Department of Economics

Faculty of Arts and Social Sciences


Singapore Centre for Applied and Policy Economics

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Housing Affordability in Singapore
Living Affordability in Singapore

Living Affordability in Singapore by Income Groups

The standard measure of cost of living is the consumer price inflation measured by changes in the Consumer Price Index (CPI). The CPI captures prices of a given basket of consumer goods and services. Consumer price inflation itself does not indicate whether living affordability has been improving or not. Affordability by definition requires an assessment of expenditure in relation to income. The often used indicators like real income or real wages are also not complete indicators of living affordability. A low income household, for example, may have to spend all its real income to sustain a certain relative standard of living. The most informative way to assess living affordability, therefore, is to examine the trends of household consumption expenditure relative to household income for different income groups and for different expenditure categories. A steady increase in the expenditure-income ratio (EIR) indicates deteriorating affordability. However, a steady drop in the EIR may not necessarily mean improving affordability. Income in this exercise refers to income from work.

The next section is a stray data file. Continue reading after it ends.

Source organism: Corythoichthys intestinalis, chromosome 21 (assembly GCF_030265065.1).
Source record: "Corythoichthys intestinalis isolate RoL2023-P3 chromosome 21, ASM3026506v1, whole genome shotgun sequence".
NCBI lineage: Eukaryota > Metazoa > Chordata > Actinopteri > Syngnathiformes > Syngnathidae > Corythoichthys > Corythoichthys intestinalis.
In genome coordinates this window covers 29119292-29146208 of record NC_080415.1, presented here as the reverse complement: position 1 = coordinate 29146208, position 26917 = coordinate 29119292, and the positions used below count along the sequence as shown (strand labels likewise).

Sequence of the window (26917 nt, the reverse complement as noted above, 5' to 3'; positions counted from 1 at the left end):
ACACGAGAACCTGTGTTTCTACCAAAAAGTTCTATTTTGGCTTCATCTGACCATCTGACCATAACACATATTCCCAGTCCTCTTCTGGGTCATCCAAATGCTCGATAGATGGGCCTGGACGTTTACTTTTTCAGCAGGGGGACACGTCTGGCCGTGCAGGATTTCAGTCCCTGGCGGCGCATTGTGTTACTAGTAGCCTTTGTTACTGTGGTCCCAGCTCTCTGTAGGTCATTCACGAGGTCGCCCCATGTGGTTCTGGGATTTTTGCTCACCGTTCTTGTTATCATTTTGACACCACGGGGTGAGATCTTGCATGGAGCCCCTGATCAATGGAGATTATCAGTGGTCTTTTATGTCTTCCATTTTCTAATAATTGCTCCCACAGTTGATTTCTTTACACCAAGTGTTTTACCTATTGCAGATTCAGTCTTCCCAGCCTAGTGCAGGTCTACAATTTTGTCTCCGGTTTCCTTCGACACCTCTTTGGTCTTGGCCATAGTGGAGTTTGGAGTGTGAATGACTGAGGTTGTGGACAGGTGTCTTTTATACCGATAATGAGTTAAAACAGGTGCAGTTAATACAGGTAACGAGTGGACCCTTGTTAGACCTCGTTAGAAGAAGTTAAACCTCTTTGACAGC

Key findings

Overall resident household expenditure-income ratio has trended downward. This may not necessarily mean improving living affordability if households save more in anticipation of lumpy expenditures such as housing, healthcare and children’s education in a rising cost environment. They do so by cutting on flexible expenditures.

The lowest 30% of the income ladder show expenditures more than their incomes. This indicates that government transfers play a key role for these households.

Currently a median income household spends about 80% of its income on consumption and those in the 81st-90th income percentile spend about 40%.

Housing, health and transport stand out as rising expenditures relative to income. Housing EIRs have trended upward across all income groups and housing consumes the largest proportion of income. Health EIRs have remained remarkably below 6% for those above the bottom income decile.

Education expenditures of higher income groups have increased whereas that of the bottom 20% of the income ladder remained the same or declined. This needs further analysis.

Clothing and footwear spending seems to take a tumble during economic downturns.

Contrary to initial expectations, expenditure on recreation and culture has declined resulting in a sharp decline in the corresponding EIRs. This is consistent with saving in anticipation of large and lumpy expenditures.